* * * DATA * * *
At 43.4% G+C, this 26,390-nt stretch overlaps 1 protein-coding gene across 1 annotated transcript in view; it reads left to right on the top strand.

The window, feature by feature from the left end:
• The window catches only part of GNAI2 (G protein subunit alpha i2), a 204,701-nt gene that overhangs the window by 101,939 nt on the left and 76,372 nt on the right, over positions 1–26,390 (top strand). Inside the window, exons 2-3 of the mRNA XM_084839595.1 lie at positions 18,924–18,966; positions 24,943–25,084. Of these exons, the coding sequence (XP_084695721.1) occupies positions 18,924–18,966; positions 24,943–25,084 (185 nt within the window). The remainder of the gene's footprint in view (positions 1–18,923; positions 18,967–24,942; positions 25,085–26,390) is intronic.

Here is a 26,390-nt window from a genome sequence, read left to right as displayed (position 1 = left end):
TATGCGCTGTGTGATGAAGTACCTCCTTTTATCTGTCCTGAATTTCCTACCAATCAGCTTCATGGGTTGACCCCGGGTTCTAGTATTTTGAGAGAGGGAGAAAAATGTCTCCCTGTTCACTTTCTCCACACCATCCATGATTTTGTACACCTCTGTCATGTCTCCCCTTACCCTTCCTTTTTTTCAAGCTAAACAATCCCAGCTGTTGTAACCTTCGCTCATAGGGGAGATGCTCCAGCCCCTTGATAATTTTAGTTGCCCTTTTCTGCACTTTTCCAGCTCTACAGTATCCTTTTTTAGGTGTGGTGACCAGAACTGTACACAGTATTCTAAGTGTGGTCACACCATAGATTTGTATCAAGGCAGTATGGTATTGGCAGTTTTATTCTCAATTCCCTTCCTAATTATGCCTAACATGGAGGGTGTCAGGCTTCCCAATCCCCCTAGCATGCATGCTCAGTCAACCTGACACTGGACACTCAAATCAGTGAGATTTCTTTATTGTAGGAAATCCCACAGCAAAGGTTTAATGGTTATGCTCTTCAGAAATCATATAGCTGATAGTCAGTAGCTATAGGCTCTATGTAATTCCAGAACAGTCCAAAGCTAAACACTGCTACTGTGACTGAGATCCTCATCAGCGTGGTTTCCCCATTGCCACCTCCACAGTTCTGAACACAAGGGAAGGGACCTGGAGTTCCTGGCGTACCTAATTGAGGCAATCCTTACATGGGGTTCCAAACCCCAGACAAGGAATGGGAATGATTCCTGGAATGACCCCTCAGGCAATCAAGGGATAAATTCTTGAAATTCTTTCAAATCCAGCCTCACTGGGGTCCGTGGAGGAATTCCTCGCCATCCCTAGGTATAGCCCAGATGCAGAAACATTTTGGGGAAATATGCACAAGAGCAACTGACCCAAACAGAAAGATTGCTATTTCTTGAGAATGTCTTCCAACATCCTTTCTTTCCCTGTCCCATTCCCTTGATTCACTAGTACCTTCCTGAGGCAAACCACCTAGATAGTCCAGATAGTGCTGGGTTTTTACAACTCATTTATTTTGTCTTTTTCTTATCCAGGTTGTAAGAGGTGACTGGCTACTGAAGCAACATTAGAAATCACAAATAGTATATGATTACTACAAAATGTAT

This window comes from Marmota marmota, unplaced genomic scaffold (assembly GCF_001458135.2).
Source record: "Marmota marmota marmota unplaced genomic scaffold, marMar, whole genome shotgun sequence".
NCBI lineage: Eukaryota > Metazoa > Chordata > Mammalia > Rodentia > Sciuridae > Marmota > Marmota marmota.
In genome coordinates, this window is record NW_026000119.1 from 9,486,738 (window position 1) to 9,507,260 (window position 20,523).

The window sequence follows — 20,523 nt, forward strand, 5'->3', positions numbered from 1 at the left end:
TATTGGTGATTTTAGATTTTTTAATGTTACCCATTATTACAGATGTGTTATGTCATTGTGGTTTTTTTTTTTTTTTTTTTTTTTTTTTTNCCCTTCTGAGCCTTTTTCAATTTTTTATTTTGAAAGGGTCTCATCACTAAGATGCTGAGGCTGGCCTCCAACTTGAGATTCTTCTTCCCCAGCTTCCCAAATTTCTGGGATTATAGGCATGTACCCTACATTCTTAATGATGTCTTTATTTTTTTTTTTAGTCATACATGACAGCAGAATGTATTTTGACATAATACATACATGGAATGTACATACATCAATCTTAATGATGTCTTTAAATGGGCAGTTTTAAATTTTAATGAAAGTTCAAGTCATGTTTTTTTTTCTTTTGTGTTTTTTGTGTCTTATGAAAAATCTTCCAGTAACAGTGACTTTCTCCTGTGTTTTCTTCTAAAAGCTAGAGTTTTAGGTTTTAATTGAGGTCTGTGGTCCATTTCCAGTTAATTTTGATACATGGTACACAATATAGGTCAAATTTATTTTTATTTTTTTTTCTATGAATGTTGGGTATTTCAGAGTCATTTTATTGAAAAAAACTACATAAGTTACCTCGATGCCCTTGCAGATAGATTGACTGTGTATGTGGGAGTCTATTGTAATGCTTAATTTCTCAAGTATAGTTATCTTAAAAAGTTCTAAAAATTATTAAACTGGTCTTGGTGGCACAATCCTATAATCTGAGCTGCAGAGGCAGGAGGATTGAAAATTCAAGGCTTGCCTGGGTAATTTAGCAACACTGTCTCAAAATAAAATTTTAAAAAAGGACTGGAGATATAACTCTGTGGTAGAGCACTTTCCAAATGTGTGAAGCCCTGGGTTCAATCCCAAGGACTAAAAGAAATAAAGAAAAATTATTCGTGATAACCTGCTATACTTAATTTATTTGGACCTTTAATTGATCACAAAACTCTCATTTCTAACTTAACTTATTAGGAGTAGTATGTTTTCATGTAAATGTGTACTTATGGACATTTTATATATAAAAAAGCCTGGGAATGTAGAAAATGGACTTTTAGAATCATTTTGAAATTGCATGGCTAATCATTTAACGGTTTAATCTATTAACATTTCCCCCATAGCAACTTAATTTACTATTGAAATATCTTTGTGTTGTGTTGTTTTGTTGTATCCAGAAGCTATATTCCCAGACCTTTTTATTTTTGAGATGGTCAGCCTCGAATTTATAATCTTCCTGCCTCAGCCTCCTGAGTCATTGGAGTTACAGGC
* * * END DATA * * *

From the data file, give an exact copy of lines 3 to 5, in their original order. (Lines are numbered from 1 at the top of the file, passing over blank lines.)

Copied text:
• The window catches only part of GNAI2 (G protein subunit alpha i2), a 204,701-nt gene that overhangs the window by 101,939 nt on the left and 76,372 nt on the right, over positions 1–26,390 (top strand). Inside the window, exons 2-3 of the mRNA XM_084839595.1 lie at positions 18,924–18,966; positions 24,943–25,084. Of these exons, the coding sequence (XP_084695721.1) occupies positions 18,924–18,966; positions 24,943–25,084 (185 nt within the window). The remainder of the gene's footprint in view (positions 1–18,923; positions 18,967–24,942; positions 25,085–26,390) is intronic.

Here is a 26,390-nt window from a genome sequence, read left to right as displayed (position 1 = left end):
TATGCGCTGTGTGATGAAGTACCTCCTTTTATCTGTCCTGAATTTCCTACCAATCAGCTTCATGGGTTGACCCCGGGTTCTAGTATTTTGAGAGAGGGAGAAAAATGTCTCCCTGTTCACTTTCTCCACACCATCCATGATTTTGTACACCTCTGTCATGTCTCCCCTTACCCTTCCTTTTTTTCAAGCTAAACAATCCCAGCTGTTGTAACCTTCGCTCATAGGGGAGATGCTCCAGCCCCTTGATAATTTTAGTTGCCCTTTTCTGCACTTTTCCAGCTCTACAGTATCCTTTTTTAGGTGTGGTGACCAGAACTGTACACAGTATTCTAAGTGTGGTCACACCATAGATTTGTATCAAGGCAGTATGGTATTGGCAGTTTTATTCTCAATTCCCTTCCTAATTATGCCTAACATGGAGGGTGTCAGGCTTCCCAATCCCCCTAGCATGCATGCTCAGTCAACCTGACACTGGACACTCAAATCAGTGAGATTTCTTTATTGTAGGAAATCCCACAGCAAAGGTTTAATGGTTATGCTCTTCAGAAATCATATAGCTGATAGTCAGTAGCTATAGGCTCTATGTAATTCCAGAACAGTCCAAAGCTAAACACTGCTACTGTGACTGAGATCCTCATCAGCGTGGTTTCCCCATTGCCACCTCCACAGTTCTGAACACAAGGGAAGGGACCTGGAGTTCCTGGCGTACCTAATTGAGGCAATCCTTACATGGGGTTCCAAACCCCAGACAAGGAATGGGAATGATTCCTGGAATGACCCCTCAGGCAATCAAGGGATAAATTCTTGAAATTCTTTCAAATCCAGCCTCACTGGGGTCCGTGGAGGAATTCCTCGCCATCCCTAGGTATAGCCCAGATGCAGAAACATTTTGGGGAAATATGCACAAGAGCAACTGACCCAAACAGAAAGATTGCTATTTCTTGAGAATGTCTTCCAACATCCTTTCTTTCCCTGTCCCATTCCCTTGATTCACTAGTACCTTCCTGAGGCAAACCACCTAGATAGTCCAGATAGTGCTGGGTTTTTACAACTCATTTATTTTGTCTTTTTCTTATCCAGGTTGTAAGAGGTGACTGGCTACTGAAGCAACATTAGAAATCACAAATAGTATATGATTACTACAAAATGTAT